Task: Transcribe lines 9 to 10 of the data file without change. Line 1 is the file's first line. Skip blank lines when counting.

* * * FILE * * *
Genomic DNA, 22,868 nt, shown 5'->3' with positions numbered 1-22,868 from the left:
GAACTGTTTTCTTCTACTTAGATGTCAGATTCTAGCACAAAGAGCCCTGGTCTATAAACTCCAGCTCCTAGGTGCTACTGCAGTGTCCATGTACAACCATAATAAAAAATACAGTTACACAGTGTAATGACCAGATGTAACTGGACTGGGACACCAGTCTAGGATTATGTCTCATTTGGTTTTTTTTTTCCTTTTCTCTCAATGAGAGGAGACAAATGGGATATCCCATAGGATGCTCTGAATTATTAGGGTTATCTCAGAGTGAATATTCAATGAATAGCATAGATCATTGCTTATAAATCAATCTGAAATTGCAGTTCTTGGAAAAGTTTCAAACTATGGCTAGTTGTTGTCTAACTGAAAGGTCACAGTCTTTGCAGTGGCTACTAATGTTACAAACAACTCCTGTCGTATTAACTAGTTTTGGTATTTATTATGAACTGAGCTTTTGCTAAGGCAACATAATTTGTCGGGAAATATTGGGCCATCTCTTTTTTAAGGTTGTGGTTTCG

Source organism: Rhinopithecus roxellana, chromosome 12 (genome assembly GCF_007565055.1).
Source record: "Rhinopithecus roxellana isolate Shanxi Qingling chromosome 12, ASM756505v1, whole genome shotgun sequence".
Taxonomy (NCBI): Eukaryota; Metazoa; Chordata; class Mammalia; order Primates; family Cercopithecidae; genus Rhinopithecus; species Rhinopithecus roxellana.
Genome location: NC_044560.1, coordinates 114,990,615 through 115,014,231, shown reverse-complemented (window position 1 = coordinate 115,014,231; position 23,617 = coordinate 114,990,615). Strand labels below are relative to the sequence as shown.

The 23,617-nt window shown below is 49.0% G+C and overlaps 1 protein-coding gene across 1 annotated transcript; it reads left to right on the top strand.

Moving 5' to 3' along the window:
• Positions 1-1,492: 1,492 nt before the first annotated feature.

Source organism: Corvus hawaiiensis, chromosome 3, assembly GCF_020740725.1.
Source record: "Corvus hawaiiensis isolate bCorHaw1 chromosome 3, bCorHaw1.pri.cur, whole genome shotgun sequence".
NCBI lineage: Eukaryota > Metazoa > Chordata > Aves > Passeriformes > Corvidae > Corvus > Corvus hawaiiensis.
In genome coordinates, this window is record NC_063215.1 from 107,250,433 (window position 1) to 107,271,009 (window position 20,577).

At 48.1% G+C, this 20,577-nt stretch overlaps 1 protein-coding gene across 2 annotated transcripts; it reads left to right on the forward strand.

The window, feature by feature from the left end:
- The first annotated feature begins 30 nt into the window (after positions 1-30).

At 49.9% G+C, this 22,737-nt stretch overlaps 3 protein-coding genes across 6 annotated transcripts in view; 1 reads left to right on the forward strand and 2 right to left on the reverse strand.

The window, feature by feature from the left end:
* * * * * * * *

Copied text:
• Positions 1-1,492: 1,492 nt before the first annotated feature.

Source organism: Corvus hawaiiensis, chromosome 3, assembly GCF_020740725.1.